RK: Another photo is void of human subjects, yet rich in human subjectivity. A letter from Nisha to an undisclosed recipient. The lucid words express a plea for an opportunity to be an active mother to her young daughter. Please discuss who this letter is addressed to, and why Nisha shared it with you?
SO: This letter was for the judge. She wanted me to see that she is doing everything she can to prove that she changed.
RK: One image shows a woman braiding another woman’s hair. Would you say expressing personal style was important to the young women you met at Henry County Jail?
SO: Not as much as I thought it would be. They all wore the same clothes, they didn’t make a big thing about individualism. Braiding hair was only one of the activities they used to elapse time faster.
RK: There is a photo of Nisha visiting, albeit through a window, with her child. A woman is holding the baby – who is she? Everyone is smiling here.
SO: The woman is Nisha’s cousin, Julie. Julie is a mother of eight beautiful children and lives with her husband not far away from Clinton. Nisha granted custody of her daughter to Julie. This moment was the closest moment for Nisha with Lyla in eight months. She saw her once a week for 30 minutes on a monitor in the cell. Nisha not only fought for coming out earlier. She also worked with her attorney to see her daughter more closely while in jail.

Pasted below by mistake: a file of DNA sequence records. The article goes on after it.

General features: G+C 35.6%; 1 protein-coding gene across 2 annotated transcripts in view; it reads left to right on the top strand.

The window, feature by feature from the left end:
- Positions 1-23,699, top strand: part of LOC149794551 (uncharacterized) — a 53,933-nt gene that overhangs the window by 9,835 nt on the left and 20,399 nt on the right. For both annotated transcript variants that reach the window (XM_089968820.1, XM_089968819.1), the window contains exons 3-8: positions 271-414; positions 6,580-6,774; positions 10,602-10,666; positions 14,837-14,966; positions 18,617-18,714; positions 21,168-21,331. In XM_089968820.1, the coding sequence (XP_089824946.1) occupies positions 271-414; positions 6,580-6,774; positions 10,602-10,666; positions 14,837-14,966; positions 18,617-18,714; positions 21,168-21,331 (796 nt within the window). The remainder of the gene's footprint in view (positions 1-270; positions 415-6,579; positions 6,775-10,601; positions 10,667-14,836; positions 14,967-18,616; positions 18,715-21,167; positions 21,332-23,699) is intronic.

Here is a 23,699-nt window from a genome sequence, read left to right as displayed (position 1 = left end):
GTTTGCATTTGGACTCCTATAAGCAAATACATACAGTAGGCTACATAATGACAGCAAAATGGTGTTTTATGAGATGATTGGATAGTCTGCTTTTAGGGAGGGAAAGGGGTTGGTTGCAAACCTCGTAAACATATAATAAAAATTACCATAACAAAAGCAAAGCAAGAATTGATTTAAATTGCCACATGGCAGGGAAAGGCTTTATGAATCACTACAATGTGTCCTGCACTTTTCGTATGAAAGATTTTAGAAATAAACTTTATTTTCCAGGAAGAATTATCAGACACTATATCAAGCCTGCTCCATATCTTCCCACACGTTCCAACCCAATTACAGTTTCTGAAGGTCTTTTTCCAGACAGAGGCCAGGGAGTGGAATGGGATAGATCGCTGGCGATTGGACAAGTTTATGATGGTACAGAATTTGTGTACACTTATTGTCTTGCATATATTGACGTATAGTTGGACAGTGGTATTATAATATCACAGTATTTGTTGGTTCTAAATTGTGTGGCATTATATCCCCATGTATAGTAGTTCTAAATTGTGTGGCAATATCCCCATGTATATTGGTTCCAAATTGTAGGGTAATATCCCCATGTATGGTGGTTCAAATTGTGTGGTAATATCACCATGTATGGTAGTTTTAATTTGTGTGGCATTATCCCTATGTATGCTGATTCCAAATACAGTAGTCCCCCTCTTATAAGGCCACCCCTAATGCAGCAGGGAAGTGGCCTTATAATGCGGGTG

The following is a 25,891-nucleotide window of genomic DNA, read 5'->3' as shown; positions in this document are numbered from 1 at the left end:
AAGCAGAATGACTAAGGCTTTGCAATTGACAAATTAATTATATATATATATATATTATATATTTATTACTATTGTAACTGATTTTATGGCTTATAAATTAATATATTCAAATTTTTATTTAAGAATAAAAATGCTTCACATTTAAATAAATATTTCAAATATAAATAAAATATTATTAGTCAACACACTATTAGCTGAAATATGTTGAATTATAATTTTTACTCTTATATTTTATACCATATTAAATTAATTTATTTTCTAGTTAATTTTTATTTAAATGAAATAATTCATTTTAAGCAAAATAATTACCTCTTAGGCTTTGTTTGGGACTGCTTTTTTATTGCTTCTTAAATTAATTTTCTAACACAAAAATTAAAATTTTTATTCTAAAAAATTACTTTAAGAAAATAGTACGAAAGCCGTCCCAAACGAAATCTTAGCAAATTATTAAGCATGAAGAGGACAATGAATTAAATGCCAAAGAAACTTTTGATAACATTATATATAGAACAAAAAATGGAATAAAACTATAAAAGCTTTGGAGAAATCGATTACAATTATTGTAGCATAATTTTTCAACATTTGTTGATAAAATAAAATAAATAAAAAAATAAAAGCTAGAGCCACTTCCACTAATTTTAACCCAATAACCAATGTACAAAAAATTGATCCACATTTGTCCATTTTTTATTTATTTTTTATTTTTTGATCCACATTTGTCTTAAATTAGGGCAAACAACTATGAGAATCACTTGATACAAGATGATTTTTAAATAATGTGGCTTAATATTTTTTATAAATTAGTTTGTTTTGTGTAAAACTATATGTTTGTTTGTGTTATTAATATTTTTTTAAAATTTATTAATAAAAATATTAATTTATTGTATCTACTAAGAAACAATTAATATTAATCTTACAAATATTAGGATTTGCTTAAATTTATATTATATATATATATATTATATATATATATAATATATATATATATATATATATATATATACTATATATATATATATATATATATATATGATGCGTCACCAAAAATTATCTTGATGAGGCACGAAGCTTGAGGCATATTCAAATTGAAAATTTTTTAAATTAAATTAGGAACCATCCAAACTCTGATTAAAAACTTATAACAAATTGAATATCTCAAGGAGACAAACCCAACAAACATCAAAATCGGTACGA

“Everything you see in jail is the way it is for a reason. Most things are straight, parallel, and built at a certain degree. There is no individuality at all. It’s all the same. Which brings me to the thought that this maybe is a metaphor for the equality before the law.”
RK: The last shot I want to discuss shows Nisha haloed in dramatic light and shadow descending from a window. Though the orange shirt reminds us of who she is and where she is, this image has a ecclesiastical feel. This is the most dramatic shot in the series. Did you stage the image?
SO: The Henry County Jail has no outdoor area where the inmates could walk around. Nisha had no fresh air; she saw neither the sky nor grass since being incarcerated eight months earlier. Most important questions from the inmates were: what color the sky has today, if there are clouds, or if it rains. What colors the leaves are. When they were allowed to go in the gym, which is just a bigger room than their cells, they lie or stay in the sunbeams and soak them up. This is the only contact they have to the world outside the jail.